There are additionally some 3rd party programs which can be used, typically via CLI to connect to and export your Bitwarden vault with additional information such as attachments.
Bitwarden used to have some linked in their support site, but can be found with a quick google or on Github.
I will give a warning of caution however,
You should not use any 3rd party software you do not FULLY trust, or have personally inspected and reviewed the code for to understand what it does.
If you are giving access to your password manager vault to some random 3rd party program written by a dev in their spare time you should be sure to trust it and the developer has a good reputation with the project.
Backing up Self-Hosted Server
This would constitute a backup of the ENTIRE Bitwarden service, including all personal and organizational Vaults, as well as any attachements, etc. for restore in a disaster recovery scenario.
This part is fairly straight forward, as the server admin you should have access to the ./bwdata directory the Bitwarden installer script was ran and the files created by the Bitwarden docker services.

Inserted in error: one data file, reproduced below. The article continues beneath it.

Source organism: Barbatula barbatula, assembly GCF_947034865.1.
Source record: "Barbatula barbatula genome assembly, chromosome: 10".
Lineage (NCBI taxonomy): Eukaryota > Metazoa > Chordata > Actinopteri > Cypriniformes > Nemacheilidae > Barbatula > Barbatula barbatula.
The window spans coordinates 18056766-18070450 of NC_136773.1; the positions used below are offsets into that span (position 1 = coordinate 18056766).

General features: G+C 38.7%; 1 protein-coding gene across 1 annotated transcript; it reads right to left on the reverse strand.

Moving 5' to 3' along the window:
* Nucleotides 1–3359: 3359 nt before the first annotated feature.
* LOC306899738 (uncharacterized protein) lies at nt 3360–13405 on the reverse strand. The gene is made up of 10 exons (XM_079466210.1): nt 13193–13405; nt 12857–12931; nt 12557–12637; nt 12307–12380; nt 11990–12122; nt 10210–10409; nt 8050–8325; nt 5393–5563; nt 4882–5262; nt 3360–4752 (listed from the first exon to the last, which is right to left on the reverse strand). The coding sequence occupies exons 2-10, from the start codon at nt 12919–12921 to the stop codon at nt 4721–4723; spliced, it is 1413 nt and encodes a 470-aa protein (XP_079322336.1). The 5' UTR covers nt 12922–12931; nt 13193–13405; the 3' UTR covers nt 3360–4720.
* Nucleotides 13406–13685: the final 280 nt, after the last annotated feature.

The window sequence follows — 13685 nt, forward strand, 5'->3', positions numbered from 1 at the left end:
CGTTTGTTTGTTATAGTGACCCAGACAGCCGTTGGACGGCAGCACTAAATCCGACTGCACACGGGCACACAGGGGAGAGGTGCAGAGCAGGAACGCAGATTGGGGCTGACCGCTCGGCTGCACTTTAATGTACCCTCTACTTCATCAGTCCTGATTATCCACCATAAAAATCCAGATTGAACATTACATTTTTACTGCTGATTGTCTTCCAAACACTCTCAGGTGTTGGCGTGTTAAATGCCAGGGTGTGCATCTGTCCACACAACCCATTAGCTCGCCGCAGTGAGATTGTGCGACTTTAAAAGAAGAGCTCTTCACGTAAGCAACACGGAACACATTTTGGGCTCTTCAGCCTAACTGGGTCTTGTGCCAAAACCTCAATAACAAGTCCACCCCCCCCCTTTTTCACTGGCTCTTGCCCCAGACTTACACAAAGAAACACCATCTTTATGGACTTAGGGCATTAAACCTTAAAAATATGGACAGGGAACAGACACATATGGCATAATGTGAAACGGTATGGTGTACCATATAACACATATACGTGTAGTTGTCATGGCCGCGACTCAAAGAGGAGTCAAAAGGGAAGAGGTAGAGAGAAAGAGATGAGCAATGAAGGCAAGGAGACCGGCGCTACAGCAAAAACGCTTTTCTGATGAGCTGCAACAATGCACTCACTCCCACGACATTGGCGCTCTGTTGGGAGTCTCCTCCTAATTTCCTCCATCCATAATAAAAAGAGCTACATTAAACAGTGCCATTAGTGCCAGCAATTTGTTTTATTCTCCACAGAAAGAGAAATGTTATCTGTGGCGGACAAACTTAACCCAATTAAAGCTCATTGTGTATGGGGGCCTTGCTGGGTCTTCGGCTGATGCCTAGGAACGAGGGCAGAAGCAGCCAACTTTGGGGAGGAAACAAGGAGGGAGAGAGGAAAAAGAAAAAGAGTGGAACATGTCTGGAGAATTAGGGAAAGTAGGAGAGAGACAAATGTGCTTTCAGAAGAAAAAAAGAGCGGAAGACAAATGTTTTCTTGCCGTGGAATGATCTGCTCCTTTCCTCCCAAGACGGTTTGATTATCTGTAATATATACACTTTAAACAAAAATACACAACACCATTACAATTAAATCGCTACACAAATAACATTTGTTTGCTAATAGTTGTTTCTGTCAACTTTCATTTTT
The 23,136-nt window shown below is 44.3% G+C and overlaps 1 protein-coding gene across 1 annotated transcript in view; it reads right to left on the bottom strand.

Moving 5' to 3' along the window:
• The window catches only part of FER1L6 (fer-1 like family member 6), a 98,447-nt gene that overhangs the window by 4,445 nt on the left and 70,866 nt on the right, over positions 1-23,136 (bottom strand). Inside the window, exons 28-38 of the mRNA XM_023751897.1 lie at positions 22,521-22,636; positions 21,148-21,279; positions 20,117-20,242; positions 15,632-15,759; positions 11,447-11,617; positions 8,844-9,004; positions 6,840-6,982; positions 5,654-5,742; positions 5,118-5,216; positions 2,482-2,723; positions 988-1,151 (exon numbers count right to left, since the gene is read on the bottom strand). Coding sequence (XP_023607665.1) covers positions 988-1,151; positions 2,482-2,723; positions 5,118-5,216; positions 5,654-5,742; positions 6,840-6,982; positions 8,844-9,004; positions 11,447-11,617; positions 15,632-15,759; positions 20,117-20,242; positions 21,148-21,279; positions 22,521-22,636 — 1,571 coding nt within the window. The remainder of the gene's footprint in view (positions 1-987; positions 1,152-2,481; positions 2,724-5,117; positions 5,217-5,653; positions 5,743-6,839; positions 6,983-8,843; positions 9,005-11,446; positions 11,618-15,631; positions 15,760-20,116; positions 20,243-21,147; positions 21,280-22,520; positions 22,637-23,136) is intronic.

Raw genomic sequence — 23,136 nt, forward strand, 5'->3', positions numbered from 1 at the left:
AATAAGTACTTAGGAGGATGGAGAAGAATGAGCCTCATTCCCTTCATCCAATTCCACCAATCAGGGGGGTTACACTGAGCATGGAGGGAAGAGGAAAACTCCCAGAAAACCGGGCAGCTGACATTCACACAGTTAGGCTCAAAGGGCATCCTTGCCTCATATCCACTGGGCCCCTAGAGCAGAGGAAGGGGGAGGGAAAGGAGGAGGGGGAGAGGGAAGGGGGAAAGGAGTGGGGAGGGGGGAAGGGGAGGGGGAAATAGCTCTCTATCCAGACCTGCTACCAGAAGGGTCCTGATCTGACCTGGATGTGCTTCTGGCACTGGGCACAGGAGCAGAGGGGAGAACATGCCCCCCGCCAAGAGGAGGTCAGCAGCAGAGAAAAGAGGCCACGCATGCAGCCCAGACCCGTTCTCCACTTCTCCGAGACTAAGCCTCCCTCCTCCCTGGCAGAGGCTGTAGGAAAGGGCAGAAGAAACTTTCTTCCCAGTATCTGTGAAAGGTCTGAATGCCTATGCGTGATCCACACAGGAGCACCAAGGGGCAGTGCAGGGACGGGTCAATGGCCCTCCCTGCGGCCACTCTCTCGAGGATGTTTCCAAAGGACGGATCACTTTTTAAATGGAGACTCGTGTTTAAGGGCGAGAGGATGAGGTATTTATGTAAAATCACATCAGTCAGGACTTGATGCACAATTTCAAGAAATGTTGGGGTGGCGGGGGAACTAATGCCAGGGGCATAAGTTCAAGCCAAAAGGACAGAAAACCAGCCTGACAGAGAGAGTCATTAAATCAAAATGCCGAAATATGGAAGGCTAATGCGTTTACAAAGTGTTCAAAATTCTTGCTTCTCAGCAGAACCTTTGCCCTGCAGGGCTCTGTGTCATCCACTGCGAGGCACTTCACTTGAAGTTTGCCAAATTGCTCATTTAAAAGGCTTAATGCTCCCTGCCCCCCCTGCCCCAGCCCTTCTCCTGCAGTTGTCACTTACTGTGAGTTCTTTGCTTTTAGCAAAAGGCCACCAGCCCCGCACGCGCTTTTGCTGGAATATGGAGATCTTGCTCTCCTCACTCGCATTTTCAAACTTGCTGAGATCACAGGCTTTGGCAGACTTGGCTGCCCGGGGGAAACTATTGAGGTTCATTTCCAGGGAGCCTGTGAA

If you intend to backup the entire ./bwdata directory it should be noted your backup method should contain MSSQL specific commands to freeze the database properly and ensure data consistent backups. Some types of backup software have this option built in to specify database backups VS simple regular file backups.
Otherwise you may need to stop the Bitwarden service, run the file level backup with something such as rsync or rclone, then spin up and start your Bitwarden service. This runs the problem of a slight downtime on the server during the backup operation in which users would be unable to sign in to new devices, or make changes back to the server. The Bitwarden clients would still continue to function for auto-fill and the like if already signed in prior.
Most likely would only lead to a small downtime of a few minutes and may not even be noticed by users but still not the best backup method.
Thankfully Bitwarden already does this for you to make it easy!
Nightly Database Backups
Bitwarden will automatically take nightly backups of the mssql container database. These backups are kept in the ./bwdata/mssql/backups directory for 30 days.
In the event of data loss, you can use ./bwdata/mssql/backups to restore a nightly backup.
With this you should need to only back up at minimum the following locations:
./bwdata/env - Instance’s environment variables, including database and certificate passwords.
Thank you for all of this great info. Right now, I’m looking just to backup my data, disaster recovery type. I just need to re-install my data should I need it.
The platform that I am moving from has an auto encrypted backup of my data to a desired location as well as I can press the button and force a backup should I feel the need. I then sweep those up in my backup software.
I’ve been exporting my data in .json format, unencrypted to an encrypted share that I use. It’ll work, I just have to remember to do it every time after making changes.